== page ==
Gareth Stainsby shares what’s next for the ‘McCloud’ case and what it means for those with an NHS pension.
One of the biggest financial considerations from a personal perspective ahead of moving to private provision is the impact it may have on your retirement plans.
Most dentists who have worked in the NHS at some point in their career will usually have some form of NHS pension accruing in the background. When you leave the service, replacing your NHS pension needs to be high up on your list of priorities. And with complexities such as the pension discrimination case added to the mix, it’s not an easy financial planning area.
For some, the pension discrimination case will impact retirement plans. The decision you make at retirement therefore needs careful consideration to ensure you retain as much value as possible.
From 1 April 2022, all active members of the NHS Pension Scheme (NHSPS) moved over to the ‘new’ reformed pension schemes introduced in 2015.
This was the first step in the government’s multi-stage process to remedy age discrimination in public sector pension schemes. Affected scheme members will need to be aware of what it means for their pensions. As well as what future changes could still be to come.
You can find a recap on the pension discrimination case here.
What happened on 1 April, and what does it mean for you?
The first stage is what’s happening now. From 1 April, the 1995 and 2008 sections of the NHSPS both closed. All staff who contributed to those schemes were then automatically transferred to the 2015 career average scheme.
Crucially, any pension a member built up in the 1995 and 2008 schemes is not lost.
The potential shift is not – in practice – likely to feel hugely unfamiliar to dentists.
While the 1995 and 2008 sections operated on a ‘final salary’ basis for other roles in the NHSPS, for dental practitioners, they were ‘career average’ schemes. They operate in a similar way to how the 2015 scheme does now.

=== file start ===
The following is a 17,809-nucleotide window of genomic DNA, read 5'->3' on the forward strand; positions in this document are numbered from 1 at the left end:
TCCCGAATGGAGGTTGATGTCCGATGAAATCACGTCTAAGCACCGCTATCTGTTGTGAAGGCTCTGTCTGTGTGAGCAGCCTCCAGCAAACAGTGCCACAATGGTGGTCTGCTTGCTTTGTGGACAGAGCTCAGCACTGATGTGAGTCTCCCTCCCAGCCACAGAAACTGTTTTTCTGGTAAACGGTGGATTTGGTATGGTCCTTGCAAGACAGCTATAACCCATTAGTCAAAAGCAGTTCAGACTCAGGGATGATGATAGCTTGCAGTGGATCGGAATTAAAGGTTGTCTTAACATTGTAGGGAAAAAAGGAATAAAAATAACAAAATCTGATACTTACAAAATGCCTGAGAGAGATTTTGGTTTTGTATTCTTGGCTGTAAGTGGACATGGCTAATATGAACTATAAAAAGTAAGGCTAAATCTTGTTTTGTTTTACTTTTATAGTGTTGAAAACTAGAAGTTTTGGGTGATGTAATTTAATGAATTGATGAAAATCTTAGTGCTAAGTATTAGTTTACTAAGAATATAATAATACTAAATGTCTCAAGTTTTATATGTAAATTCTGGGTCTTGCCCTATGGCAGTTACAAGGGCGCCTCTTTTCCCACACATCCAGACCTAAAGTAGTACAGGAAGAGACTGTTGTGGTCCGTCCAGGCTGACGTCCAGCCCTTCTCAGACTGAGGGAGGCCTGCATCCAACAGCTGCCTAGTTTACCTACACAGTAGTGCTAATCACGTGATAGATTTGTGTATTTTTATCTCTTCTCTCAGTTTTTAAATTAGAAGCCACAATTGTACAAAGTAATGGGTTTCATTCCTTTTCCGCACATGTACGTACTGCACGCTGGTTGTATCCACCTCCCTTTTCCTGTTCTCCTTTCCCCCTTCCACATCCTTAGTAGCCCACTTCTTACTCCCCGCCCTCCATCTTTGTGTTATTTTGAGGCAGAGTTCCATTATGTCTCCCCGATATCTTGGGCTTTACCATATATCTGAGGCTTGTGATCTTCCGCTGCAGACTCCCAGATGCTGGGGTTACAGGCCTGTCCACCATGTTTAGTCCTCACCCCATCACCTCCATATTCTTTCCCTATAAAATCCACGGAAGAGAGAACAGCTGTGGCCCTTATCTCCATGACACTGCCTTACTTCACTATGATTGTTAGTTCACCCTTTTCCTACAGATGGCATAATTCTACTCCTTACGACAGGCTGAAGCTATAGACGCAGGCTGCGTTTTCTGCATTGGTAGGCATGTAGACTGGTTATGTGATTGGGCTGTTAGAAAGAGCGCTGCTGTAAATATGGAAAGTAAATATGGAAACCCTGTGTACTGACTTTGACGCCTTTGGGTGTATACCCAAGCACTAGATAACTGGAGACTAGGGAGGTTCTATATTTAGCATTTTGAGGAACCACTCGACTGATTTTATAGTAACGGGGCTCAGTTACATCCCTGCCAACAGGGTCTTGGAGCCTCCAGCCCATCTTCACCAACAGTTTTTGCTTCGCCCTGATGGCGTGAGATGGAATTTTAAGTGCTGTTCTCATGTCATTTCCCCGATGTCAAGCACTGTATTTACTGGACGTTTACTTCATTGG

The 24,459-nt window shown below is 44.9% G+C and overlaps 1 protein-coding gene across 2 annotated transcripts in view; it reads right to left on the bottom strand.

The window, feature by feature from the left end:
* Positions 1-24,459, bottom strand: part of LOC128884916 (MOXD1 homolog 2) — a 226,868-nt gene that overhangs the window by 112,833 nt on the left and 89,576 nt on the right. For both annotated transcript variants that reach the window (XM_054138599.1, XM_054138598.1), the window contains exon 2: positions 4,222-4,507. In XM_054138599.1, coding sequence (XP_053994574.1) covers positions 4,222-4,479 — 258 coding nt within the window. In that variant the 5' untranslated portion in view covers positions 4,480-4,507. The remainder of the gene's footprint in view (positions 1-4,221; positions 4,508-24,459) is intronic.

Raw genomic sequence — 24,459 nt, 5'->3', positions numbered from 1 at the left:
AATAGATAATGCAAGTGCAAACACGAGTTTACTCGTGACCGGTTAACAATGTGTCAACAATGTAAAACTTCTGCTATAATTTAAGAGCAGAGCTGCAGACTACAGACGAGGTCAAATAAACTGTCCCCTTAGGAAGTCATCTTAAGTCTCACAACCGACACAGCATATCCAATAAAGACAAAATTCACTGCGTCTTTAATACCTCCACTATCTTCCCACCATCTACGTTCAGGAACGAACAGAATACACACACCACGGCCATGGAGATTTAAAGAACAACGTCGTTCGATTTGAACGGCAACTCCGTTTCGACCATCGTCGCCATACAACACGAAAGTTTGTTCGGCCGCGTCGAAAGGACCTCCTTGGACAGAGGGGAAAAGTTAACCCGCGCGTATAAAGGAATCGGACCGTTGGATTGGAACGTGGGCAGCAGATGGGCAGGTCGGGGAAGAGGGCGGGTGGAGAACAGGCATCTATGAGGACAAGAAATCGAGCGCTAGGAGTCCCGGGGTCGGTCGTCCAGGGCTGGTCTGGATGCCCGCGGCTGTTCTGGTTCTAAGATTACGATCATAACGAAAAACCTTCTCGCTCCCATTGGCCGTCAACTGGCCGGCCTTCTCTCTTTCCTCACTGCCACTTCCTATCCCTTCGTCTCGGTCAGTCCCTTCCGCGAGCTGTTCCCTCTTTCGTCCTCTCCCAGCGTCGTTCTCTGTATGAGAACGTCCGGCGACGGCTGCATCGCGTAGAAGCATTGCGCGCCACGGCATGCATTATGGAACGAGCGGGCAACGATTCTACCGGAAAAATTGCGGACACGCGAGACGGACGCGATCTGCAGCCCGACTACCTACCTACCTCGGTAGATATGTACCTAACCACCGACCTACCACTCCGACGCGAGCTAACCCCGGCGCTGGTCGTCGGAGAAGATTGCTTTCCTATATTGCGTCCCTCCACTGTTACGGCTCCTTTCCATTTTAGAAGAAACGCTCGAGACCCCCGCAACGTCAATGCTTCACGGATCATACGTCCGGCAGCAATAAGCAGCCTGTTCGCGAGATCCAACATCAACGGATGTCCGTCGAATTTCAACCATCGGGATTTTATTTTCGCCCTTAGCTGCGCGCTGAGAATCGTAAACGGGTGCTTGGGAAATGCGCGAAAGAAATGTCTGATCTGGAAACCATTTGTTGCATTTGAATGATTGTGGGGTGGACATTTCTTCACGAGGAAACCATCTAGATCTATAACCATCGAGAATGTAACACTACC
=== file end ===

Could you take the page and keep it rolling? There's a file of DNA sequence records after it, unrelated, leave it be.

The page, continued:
However, there are differences between the three parts of the NHS Pension Scheme; the 1995 section, the 2008 section and the 2015 scheme. It is helpful for dentists to keep in mind this for understanding and assessing the growth of their pension pot. And when it comes to their retirement plans.
One area is in how you accrue pension pots.
For 1995 scheme members, each year that a dentist belongs to the NHSPS, their earnings go into a pot. The total of which revalues annually to factor in inflation.
The resulting figure is their ‘uprated earnings’. They will receive an annual pension based on 1.4% of their total uprated earnings.
In the 2008 section, the pension is based on 1.87% of a dentist’s uprated earnings. Meanwhile, those in the 2015 scheme will receive an annual pension calculated at 1/54th of each year’s pensionable pay.
Like the previous schemes, this amount revalues each year in line with inflation.
The schemes also have different mechanisms for lump sums. These may form part of a dentist’s retirement income plans.
With the 1995 scheme, a tax-free lump sum is automatically paid on retirement. This is normally three times a dentist’s pension.
If individuals have membership on or after 1 April 2008, then they will also have the option of receiving a larger retirement lump sum in exchange for a smaller annual pension. If they choose to do this, then they will receive £12 of additional lump sum for every £1 of pension exchanged.